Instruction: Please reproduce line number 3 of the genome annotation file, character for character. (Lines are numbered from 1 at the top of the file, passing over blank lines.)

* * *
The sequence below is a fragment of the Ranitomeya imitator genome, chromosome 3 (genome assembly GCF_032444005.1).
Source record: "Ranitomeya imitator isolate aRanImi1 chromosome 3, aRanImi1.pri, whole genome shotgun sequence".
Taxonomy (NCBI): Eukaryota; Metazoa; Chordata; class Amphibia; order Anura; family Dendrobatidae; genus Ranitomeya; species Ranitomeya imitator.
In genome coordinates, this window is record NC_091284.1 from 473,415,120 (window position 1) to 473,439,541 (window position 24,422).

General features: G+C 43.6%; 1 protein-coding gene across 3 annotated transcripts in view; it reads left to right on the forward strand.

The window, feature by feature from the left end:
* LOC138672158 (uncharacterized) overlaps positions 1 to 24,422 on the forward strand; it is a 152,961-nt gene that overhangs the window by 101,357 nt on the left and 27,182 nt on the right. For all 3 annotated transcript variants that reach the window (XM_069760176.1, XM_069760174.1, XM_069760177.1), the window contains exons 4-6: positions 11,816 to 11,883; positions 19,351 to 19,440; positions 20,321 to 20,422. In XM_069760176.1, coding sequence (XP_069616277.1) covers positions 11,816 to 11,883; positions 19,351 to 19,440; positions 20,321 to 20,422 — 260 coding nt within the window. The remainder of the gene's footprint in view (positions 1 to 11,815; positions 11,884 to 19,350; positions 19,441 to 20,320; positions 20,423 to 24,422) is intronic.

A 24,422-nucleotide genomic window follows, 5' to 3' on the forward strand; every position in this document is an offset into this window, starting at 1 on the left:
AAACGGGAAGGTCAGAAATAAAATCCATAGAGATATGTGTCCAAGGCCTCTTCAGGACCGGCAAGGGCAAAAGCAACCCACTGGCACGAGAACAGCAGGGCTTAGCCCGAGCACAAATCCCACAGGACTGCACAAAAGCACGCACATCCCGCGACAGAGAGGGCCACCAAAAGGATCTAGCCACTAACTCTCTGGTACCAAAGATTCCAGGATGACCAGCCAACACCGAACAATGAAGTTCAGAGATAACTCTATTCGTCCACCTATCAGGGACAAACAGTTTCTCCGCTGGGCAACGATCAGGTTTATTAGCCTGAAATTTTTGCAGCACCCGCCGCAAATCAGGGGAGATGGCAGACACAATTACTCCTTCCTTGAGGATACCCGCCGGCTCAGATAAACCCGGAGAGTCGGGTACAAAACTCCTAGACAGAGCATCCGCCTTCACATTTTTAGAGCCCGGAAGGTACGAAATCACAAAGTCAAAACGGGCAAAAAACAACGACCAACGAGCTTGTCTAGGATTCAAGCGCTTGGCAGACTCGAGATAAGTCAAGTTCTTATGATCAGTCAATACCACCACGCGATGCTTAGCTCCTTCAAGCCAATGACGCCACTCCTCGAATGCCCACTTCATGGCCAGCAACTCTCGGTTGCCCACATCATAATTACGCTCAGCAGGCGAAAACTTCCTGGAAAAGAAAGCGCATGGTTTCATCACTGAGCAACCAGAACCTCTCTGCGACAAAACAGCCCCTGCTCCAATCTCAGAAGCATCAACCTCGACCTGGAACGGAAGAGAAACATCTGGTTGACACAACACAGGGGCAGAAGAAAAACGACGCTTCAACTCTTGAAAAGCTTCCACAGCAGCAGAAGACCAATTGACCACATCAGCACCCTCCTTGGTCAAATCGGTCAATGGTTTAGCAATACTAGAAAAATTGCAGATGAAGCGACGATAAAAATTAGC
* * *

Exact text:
Taxonomy (NCBI): Eukaryota; Metazoa; Chordata; class Amphibia; order Anura; family Dendrobatidae; genus Ranitomeya; species Ranitomeya imitator.